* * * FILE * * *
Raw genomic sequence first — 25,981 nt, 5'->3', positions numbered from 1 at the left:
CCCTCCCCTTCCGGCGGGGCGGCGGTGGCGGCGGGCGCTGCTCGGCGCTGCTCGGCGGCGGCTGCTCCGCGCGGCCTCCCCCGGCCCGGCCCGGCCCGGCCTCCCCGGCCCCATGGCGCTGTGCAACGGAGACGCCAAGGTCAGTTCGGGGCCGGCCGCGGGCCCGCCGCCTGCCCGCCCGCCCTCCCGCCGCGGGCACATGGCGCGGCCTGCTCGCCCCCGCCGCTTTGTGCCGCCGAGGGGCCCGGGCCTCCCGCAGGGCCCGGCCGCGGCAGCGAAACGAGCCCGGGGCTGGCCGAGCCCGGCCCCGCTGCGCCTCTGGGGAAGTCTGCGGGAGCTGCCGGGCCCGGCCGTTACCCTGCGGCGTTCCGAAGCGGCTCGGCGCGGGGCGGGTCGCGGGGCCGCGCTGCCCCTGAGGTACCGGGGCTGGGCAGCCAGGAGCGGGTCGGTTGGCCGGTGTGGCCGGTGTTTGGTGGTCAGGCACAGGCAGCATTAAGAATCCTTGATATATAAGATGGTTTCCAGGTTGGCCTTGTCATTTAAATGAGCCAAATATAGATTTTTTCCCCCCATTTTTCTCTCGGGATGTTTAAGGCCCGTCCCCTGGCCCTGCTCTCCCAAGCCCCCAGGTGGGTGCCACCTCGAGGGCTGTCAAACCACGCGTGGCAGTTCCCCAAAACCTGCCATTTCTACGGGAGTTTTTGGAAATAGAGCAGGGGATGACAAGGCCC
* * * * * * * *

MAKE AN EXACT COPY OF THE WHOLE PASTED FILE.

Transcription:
Raw genomic sequence first — 25,981 nt, 5'->3', positions numbered from 1 at the left:
CCCTCCCCTTCCGGCGGGGCGGCGGTGGCGGCGGGCGCTGCTCGGCGCTGCTCGGCGGCGGCTGCTCCGCGCGGCCTCCCCCGGCCCGGCCCGGCCCGGCCTCCCCGGCCCCATGGCGCTGTGCAACGGAGACGCCAAGGTCAGTTCGGGGCCGGCCGCGGGCCCGCCGCCTGCCCGCCCGCCCTCCCGCCGCGGGCACATGGCGCGGCCTGCTCGCCCCCGCCGCTTTGTGCCGCCGAGGGGCCCGGGCCTCCCGCAGGGCCCGGCCGCGGCAGCGAAACGAGCCCGGGGCTGGCCGAGCCCGGCCCCGCTGCGCCTCTGGGGAAGTCTGCGGGAGCTGCCGGGCCCGGCCGTTACCCTGCGGCGTTCCGAAGCGGCTCGGCGCGGGGCGGGTCGCGGGGCCGCGCTGCCCCTGAGGTACCGGGGCTGGGCAGCCAGGAGCGGGTCGGTTGGCCGGTGTGGCCGGTGTTTGGTGGTCAGGCACAGGCAGCATTAAGAATCCTTGATATATAAGATGGTTTCCAGGTTGGCCTTGTCATTTAAATGAGCCAAATATAGATTTTTTCCCCCCATTTTTCTCTCGGGATGTTTAAGGCCCGTCCCCTGGCCCTGCTCTCCCAAGCCCCCAGGTGGGTGCCACCTCGAGGGCTGTCAAACCACGCGTGGCAGTTCCCCAAAACCTGCCATTTCTACGGGAGTTTTTGGAAATAGAGCAGGGGATGACAAGGCCC